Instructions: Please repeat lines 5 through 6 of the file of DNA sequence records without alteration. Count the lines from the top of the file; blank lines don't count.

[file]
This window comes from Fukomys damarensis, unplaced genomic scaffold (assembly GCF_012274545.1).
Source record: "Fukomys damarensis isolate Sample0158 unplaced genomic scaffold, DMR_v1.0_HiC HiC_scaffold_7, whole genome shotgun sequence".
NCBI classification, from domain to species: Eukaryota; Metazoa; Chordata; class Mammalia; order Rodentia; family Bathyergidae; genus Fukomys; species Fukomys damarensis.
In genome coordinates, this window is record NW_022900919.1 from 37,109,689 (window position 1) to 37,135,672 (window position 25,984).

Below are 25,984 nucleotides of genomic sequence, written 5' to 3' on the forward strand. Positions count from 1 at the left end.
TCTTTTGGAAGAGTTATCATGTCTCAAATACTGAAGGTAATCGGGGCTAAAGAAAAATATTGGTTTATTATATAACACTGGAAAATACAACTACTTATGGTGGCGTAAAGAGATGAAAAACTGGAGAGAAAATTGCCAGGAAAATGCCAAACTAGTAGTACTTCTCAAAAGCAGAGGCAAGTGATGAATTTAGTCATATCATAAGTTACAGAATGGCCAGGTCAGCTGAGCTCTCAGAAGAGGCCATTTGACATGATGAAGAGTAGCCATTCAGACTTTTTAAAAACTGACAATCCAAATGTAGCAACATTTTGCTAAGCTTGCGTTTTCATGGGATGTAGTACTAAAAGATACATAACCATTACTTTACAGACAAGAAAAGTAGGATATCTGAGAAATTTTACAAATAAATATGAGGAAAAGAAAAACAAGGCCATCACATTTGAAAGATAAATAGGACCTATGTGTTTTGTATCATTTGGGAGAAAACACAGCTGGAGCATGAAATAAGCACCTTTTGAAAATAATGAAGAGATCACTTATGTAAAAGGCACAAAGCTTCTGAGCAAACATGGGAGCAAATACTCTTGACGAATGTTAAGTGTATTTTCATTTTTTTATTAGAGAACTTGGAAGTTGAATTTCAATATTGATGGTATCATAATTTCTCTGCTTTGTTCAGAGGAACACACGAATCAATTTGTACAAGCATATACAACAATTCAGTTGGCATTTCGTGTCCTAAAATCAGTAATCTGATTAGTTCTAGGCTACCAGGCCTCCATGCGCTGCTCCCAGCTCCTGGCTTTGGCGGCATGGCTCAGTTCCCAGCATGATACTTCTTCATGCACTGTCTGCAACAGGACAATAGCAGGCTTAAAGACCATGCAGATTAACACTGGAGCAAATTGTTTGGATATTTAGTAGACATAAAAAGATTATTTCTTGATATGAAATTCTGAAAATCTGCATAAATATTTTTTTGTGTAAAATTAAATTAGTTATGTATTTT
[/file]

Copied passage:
Below are 25,984 nucleotides of genomic sequence, written 5' to 3' on the forward strand. Positions count from 1 at the left end.
TCTTTTGGAAGAGTTATCATGTCTCAAATACTGAAGGTAATCGGGGCTAAAGAAAAATATTGGTTTATTATATAACACTGGAAAATACAACTACTTATGGTGGCGTAAAGAGATGAAAAACTGGAGAGAAAATTGCCAGGAAAATGCCAAACTAGTAGTACTTCTCAAAAGCAGAGGCAAGTGATGAATTTAGTCATATCATAAGTTACAGAATGGCCAGGTCAGCTGAGCTCTCAGAAGAGGCCATTTGACATGATGAAGAGTAGCCATTCAGACTTTTTAAAAACTGACAATCCAAATGTAGCAACATTTTGCTAAGCTTGCGTTTTCATGGGATGTAGTACTAAAAGATACATAACCATTACTTTACAGACAAGAAAAGTAGGATATCTGAGAAATTTTACAAATAAATATGAGGAAAAGAAAAACAAGGCCATCACATTTGAAAGATAAATAGGACCTATGTGTTTTGTATCATTTGGGAGAAAACACAGCTGGAGCATGAAATAAGCACCTTTTGAAAATAATGAAGAGATCACTTATGTAAAAGGCACAAAGCTTCTGAGCAAACATGGGAGCAAATACTCTTGACGAATGTTAAGTGTATTTTCATTTTTTTATTAGAGAACTTGGAAGTTGAATTTCAATATTGATGGTATCATAATTTCTCTGCTTTGTTCAGAGGAACACACGAATCAATTTGTACAAGCATATACAACAATTCAGTTGGCATTTCGTGTCCTAAAATCAGTAATCTGATTAGTTCTAGGCTACCAGGCCTCCATGCGCTGCTCCCAGCTCCTGGCTTTGGCGGCATGGCTCAGTTCCCAGCATGATACTTCTTCATGCACTGTCTGCAACAGGACAATAGCAGGCTTAAAGACCATGCAGATTAACACTGGAGCAAATTGTTTGGATATTTAGTAGACATAAAAAGATTATTTCTTGATATGAAATTCTGAAAATCTGCATAAATATTTTTTTGTGTAAAATTAAATTAGTTATGTATTTT